Monitoring of Candidatus Liberibacter solanacearum in carrot seeds
Currently, in the Russian Federation there is an increase in the production of vegetable crops. Potatoes (Solanum tuberosum) and carrots (Daucus carota) are important crops for Russia, the yield of which has increased over the past few years. Candidatus Liberibacter solanacearum (Lso, Zebra chip disease) is a phytopathogen that poses a serious threat to the production of these crops in the world. According to the pest risk analysis, Lso was included in the Eurasian Economic Union (EAEU) Quarantine List in 2018. During the monitoring 30 different cultivars of carrot seeds of different Russian and foreign producers were tested as a scientific purpose and to control infection with the Lso. A preliminary germination of seeds was carried out under laboratory conditions in wet chambers in a thermostat. Carrot seedlings, seed coats and whole seeds of each sample were tested separately. Seven days after the emergence of seedlings, they were separated from the seed coat; seedlings, their seed coat and whole seeds were placed in PBS extraction buffer at a ratio of 1:10 and homogenized, after that DNA was extracted from each sample using the Proba-NK kit (Agrodiagnostica, Russia). The analysis of the extracted DNA samples was carried out by qPCR Fitoskrin reagent kit (Syntol, Russia) to detect the DNA of the Lso. As a result, Lso was detected in six samples: Touchon whole seeds and seed coat, Chantenay Royal whole seeds and seed сoat, Nantaise amelioree whole seeds and seed coat. All positive samples were of French origin. It should be noted that in seedlings grown from infected seeds, Lso has not been identified. Seeds of Russian origin were free from the Zebra chip disease. In case of the absence of pathogen transmission through seeds will be confirm in the future a new potential pathway for Ca. L. solanacearum is proposed.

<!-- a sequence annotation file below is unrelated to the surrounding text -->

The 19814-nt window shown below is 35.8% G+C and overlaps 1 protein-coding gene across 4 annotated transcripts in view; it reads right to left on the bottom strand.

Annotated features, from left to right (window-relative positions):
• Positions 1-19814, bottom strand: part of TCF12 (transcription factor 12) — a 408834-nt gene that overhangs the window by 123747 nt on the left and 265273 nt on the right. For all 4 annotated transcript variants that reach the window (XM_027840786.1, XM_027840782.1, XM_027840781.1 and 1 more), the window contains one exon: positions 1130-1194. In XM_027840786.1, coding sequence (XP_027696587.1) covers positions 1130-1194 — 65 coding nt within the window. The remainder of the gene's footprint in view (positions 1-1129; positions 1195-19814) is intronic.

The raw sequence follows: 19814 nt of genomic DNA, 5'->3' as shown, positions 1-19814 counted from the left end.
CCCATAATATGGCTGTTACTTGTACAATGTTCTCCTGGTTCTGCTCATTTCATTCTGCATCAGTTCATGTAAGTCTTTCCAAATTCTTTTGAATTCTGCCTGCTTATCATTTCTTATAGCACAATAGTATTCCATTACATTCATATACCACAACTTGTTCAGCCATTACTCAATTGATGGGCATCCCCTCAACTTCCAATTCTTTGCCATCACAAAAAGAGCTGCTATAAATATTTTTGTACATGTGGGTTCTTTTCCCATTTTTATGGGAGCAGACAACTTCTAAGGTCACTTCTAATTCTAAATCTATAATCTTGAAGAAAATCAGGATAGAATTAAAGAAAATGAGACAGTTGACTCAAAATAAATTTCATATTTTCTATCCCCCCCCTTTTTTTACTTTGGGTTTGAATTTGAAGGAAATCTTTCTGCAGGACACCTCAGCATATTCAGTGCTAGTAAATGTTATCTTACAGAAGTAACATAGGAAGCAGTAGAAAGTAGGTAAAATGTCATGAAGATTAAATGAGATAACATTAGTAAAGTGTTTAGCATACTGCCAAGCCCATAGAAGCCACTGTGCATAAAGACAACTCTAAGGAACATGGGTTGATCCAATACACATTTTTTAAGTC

Karimova, E., Shneyder, Y., Smirnova, I. and Shneyder, E. (2021). Monitoring of Candidatus Liberibacter solanacearum in carrot seeds. Acta Hortic. 1320, 305-312
Zebra chip disease, PCR, quarantine, PRA, potential pathways